Monitoring stations catch a fraction of Fukushima fallout
(Editor: This story has rectified information on how levels of radioactive iodine-131 detected in the air in Canada after Fukushima compared with the Canadian Nuclear Safety Commission’s ceiling for iodine-131. The original story mistakenly said that ceiling was exceeded. We regret the error.)
Confused by all the nuke lingo about becquerels and sieverts and what it means for your health? So were most of the nuclear experts we talked to for this story.
It also doesn’t help that Health Canada’s data on the radioactive fallout from Fukushima is so sparse and confusingly reported that it’s hard to figure out whether or not it exceeds government limits.
Health Canada reports on monitoring data for only three or four of the hundreds of radioactive substances spewing out of the crippled Japanese nuclear plant.
Canada also has only five monitoring stations that contain equipment sensitive enough to notice levels of specific radioactive substances from Fukushima in the air.
“They’re measuring only a fraction of the radioactive fallout from Fukushima,” said Gordon Edwards of the Canadian Coalition for Nuclear Responsibility, speaking from Montreal.
In contrast, the U.S. Environmental Protection Agency has 200 monitoring stations checking for up to 11 radioactive substances in everything from air and milk to drinking water and rainwater.
Health Canada’s radiation-monitoring webpage downplays any fallout concerns, saying radiation reaching Canada has been “within normal background levels”. That’s based largely on data from a second network of 35 other monitoring stations that have less sensitive equipment (including 12 in B.C.).
But an analysis of the data from these stations shows radiation levels did hit sustained above-normal levels for an average of 36 days in March and April after Fukushima. The radiation level rose to 0.48 microsieverts per day, on average, during this time, up from 0.43 seen in the rest of the monitoring data between March 10 and July 27—or an increase of 11 percent.
Of all the B.C. sites, the biggest spike was in Victoria, where the level rose from 0.23 to 0.25 microsieverts per day between March 19 and 25—an increase of 9.9 percent. Vancouver saw a four-percent increase, from 0.43 to 0.45 microsieverts.
The worst-hit city in Canada was Regina. It saw a 90-percent spike in its radiation level, from 0.36 to 0.69 microsieverts per day. Yellowknife was second-highest with a 31-percent jump, followed by Toronto with a 26-percent rise.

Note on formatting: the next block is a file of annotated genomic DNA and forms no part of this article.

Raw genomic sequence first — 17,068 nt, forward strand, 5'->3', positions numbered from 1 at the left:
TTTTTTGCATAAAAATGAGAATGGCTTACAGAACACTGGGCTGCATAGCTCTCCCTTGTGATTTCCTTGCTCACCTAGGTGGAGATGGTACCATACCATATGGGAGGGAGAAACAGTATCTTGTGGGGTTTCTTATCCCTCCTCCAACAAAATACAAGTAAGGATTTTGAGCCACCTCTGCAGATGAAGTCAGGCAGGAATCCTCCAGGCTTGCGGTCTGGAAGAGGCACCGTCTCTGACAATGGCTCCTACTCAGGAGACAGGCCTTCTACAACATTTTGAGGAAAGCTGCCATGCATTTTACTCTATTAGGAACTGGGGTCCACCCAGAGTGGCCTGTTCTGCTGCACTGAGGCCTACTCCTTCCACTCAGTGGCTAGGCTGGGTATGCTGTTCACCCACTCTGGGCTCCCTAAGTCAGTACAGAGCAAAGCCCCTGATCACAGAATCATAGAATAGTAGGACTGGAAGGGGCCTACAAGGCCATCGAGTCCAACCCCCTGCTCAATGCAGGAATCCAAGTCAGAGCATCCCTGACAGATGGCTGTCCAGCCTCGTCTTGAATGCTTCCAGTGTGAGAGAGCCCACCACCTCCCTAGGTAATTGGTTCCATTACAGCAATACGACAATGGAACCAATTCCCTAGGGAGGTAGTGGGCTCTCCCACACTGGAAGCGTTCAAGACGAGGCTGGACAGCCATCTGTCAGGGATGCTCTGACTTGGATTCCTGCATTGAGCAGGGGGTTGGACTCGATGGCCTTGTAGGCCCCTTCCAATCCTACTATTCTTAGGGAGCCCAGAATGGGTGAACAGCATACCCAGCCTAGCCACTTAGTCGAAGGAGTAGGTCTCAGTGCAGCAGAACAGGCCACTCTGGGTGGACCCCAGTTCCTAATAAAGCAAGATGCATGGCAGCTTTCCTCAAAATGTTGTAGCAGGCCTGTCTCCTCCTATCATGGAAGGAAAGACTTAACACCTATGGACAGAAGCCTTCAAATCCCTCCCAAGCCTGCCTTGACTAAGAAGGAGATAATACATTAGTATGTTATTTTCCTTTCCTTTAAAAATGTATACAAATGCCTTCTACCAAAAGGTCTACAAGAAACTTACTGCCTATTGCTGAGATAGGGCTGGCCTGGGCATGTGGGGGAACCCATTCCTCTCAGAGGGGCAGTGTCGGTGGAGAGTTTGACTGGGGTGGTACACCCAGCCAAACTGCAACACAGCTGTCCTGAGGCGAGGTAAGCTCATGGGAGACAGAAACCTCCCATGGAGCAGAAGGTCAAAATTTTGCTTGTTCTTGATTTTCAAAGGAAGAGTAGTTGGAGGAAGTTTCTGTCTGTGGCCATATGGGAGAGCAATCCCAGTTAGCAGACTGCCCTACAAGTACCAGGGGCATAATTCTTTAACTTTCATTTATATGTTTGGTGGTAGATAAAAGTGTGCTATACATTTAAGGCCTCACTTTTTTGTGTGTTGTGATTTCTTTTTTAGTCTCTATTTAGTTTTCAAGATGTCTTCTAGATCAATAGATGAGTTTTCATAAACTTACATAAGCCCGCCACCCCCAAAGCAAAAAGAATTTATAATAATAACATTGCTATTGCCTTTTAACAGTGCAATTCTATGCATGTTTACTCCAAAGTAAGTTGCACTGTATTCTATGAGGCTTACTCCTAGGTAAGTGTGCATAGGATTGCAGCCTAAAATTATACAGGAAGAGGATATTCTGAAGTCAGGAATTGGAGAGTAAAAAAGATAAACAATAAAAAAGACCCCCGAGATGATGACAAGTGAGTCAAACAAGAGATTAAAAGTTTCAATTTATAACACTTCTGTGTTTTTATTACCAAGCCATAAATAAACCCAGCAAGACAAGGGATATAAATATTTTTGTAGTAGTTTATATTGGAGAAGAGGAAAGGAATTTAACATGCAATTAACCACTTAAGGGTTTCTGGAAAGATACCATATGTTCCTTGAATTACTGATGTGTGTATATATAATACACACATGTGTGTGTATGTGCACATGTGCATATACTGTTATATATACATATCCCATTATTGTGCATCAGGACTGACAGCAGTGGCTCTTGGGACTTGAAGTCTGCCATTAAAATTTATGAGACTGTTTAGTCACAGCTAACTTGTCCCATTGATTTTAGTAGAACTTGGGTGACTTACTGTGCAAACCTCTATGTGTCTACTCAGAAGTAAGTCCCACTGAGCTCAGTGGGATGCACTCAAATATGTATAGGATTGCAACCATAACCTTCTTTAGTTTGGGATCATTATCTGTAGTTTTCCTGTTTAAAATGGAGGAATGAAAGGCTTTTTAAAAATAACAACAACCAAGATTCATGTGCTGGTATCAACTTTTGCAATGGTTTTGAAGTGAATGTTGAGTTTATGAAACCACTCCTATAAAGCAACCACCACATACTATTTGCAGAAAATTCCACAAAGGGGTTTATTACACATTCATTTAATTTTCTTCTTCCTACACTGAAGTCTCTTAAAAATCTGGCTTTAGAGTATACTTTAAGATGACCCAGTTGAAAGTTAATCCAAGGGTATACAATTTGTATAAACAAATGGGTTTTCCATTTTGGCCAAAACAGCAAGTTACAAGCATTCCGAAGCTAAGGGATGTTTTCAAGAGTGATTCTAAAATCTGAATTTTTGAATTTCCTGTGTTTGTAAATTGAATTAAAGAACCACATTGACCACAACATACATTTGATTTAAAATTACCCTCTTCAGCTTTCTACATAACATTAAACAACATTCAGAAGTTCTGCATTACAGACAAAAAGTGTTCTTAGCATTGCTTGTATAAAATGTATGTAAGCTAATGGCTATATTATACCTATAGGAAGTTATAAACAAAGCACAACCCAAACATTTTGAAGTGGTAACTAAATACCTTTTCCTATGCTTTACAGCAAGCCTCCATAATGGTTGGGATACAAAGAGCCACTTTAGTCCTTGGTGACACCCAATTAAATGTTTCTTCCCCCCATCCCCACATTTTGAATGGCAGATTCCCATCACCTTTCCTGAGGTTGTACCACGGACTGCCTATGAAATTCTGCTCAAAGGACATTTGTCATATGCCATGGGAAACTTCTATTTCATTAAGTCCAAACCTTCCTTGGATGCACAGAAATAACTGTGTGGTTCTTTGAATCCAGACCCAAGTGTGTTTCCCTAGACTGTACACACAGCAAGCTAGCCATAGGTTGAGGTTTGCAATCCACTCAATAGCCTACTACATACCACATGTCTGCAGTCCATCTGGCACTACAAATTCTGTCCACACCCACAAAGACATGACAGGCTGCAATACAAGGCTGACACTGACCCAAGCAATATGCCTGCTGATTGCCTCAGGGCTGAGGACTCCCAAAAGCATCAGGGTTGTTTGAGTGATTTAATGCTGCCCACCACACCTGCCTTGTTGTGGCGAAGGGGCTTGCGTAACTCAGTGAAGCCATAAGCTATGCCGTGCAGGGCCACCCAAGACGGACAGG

But this data downplays the radiation from Fukushima, Edwards said. The less sensitive equipment also picks up large amounts of background radiation from natural sources like the sun and soil.
It also doesn’t spot jumps in the type of radioactive substances released in a nuclear accident, like iodine-131. Another problem: sieverts are a questionable way to measure radiation because they include a subjective calculation of the radiation’s impact on a person, and so the results can be manipulated to play down impacts, Edwards said.
“It’s a shell game. Microsieverts are quite a distance removed from the raw data. They’re blending in stuff from nature to make the data look innocuous,” he says.
You have to scroll down to the bottom of Health Canada’s radiation webpage to find the more striking data from the five stations monitoring specific radioactive substances.
This data shows the air at the five stations showed highly elevated levels of iodine-131 and three other radioactive substances during 30 days on average.
The level of iodine-131 in Sidney, B.C., rose to a high of 3.63 millibecquerels per cubic metre in the air on March 20. That’s over 300 times higher than the background level of 0.01 millibecquerels per cubic metre or less.
The highest level of iodine-131 recorded in the country was in Resolute Bay, Nunavut, where the concentration reached 9.76 millibecquerels per cubic metre. (or nearly 1,000 times higher than the background level).
Also in Sidney, the level of radioactive cesium-137, which has a half-life of 30 years, shot up about 40-fold, from a background level at or below 0.01 millibecquerels per cubic metre to a high of 0.4 millibecquerels per cubic metre on March 25.
Those levels were individually well below the maximum ceilings permitted by the Canadian Nuclear Safety Commission, which for iodine-131 is 200 millibecquerels per cubic metre of exposure in the air on a daily basis for an entire year.
But when all of the radioactive material that was detected is combined together—along with unknown exposure from many other radioactive substances not being monitored by Health Canada, like strontium-90 (which has a half-life of 29 years) and plutonium-239 (with half-life of 24,000 years)—the radiation still poses a health risk as it concentrates and becomes more potent in the food chain, said Gordon Edwards of the Canadian Coalition for Nuclear Responsibility.
“There is no safe level of radiation. What may be acceptable for individual exposure may not be acceptable when millions of people are exposed. It’s important to measure the cumulative impact of all the isotopes, but only a small fraction are being measured,” Edwards said.